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New USGS study suggests that high-latitude environments are unlikely to support coral reef growth as the climate warms

Researcher Lauren T. Toth (Research Physical Scientist) of the St. Petersburg Coastal and Marine Science Center (SPCMSC) led a study published this week in Nature Scientific Reports that reconstructed the impact of long-term climate variability on the latitudinal extent of reef-building in south Florida to evaluate the prospects of northern expansion of reef development in a future, warmer world.

Fish swim among pointed coral stems
The reef-building staghorn coral, Acropora cervicornis, has recently expanded its range to the nearshore environments of southeast Florida, offshore of Broward County, as the climate has warmed. Its prospects for building reefs that far north will be severely limited by cold fronts, which climate change is making more common. (Courtesy of William F. Precht, Dial Cordy & Associates, Inc.)

The complex, three-dimensional structures built by coral reefs over thousands of years provide the foundation that supports critical “ecosystem services” for people living on reef-lined coasts including shoreline protection and habitat for fisheries species. Reef development has historically been limited in subtropical, high-latitude coral-reef habitats like those in South Florida because minimum temperatures hover just above the lower threshold for coral growth. However, recent range expansions of thermally sensitive, reef-building corals into these marginal environments as the climate has warmed have led to the hypothesis that subtropical habitats may serve as a refuge for coral reefs from high-temperature extremes in the future. Toth, along with SPCMSC Physical Scientist Anastasios Stathakopoulos and academic collaborators, tested this hypothesis by analyzing an extensive dataset of Holocene-age corals collected in coastal habitats from Miami to Palm Beach, FL (referred to as South Florida here). They showed that the relatively warm, stable climate ~10,000 to 8,000 years ago allowed reefs to expand their ranges poleward. Subsequent cooling drove the progressive contraction of the reefs to the south, and by 3,000 years ago reef-building had ceased throughout South Florida. The study suggests that modern climate change will not simply reverse this trend. Instead, by increasing the frequency of extreme weather events, including both intense warm and cold fronts, climate change will exaggerate the already-hostile environmental conditions in thermally marginal environments like South Florida, preventing reef-building from resuming in the future.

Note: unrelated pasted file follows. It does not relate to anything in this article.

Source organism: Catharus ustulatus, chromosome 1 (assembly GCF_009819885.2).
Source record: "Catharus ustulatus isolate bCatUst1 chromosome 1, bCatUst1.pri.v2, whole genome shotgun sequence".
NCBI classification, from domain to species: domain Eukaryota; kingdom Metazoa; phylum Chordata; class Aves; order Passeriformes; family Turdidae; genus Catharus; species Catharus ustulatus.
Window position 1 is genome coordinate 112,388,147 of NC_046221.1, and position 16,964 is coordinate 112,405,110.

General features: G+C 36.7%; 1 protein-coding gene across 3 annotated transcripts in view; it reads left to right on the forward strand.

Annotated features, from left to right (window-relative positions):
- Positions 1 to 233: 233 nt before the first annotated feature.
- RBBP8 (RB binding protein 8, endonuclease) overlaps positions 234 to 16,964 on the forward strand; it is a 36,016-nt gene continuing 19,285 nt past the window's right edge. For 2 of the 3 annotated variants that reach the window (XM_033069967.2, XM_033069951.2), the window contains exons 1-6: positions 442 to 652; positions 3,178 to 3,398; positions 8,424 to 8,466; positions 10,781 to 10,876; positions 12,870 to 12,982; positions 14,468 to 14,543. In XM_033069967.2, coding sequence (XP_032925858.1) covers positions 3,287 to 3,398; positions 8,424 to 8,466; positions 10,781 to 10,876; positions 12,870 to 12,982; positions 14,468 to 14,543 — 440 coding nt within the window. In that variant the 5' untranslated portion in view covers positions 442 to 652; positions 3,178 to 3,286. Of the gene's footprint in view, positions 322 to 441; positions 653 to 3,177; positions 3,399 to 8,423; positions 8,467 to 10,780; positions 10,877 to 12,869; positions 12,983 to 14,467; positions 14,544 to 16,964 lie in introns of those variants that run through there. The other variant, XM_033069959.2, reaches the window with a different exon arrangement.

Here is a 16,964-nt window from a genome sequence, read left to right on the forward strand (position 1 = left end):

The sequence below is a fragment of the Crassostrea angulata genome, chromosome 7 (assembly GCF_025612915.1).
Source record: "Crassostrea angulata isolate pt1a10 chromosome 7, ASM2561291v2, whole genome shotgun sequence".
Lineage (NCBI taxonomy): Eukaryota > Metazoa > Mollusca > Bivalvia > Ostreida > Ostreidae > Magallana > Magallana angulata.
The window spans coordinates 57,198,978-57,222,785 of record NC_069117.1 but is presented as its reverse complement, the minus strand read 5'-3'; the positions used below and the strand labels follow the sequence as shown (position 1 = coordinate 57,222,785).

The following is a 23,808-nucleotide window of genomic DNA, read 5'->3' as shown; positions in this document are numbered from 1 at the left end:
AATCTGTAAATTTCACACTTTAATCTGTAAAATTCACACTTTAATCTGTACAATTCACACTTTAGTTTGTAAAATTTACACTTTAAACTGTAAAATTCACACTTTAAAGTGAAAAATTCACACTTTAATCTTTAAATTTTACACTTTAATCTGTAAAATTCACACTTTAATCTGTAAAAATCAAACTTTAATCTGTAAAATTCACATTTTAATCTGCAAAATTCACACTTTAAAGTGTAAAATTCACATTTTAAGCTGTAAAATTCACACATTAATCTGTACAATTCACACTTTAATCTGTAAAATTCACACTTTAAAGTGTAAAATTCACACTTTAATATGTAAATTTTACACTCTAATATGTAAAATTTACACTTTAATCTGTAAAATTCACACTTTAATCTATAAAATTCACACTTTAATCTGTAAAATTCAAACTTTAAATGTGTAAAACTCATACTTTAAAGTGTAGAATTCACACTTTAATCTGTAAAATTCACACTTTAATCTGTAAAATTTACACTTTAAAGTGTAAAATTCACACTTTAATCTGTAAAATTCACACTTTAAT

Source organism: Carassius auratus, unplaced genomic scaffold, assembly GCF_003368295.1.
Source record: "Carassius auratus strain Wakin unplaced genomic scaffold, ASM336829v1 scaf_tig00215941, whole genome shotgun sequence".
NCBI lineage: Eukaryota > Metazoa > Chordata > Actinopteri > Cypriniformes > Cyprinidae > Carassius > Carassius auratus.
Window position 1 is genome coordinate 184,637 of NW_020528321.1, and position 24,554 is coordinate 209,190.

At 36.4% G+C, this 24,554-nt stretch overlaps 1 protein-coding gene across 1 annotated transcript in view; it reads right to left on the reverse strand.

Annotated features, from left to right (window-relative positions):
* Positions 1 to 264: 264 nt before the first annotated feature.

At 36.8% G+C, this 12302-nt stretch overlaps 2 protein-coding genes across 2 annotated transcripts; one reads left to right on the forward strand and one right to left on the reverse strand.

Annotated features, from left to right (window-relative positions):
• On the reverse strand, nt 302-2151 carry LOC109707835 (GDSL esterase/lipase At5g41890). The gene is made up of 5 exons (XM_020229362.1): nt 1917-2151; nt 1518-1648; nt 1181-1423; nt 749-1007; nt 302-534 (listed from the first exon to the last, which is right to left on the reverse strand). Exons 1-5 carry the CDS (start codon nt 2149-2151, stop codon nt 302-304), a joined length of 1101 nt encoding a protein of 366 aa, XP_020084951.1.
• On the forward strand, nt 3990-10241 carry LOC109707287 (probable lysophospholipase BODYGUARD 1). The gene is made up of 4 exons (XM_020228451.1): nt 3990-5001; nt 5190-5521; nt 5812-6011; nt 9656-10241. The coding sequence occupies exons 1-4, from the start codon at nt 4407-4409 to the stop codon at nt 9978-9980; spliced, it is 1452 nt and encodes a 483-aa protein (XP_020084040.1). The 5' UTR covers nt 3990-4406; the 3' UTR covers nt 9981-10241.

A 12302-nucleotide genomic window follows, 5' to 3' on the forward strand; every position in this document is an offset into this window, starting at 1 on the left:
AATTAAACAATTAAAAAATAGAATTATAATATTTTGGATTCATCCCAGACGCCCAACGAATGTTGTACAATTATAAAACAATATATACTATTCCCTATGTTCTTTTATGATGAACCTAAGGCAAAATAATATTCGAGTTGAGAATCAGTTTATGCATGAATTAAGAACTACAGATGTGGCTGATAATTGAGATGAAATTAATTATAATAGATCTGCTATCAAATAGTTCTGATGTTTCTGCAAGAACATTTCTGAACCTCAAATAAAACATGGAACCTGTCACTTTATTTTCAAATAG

Read what else is new at the St. Petersburg Coastal and Marine Science Center.


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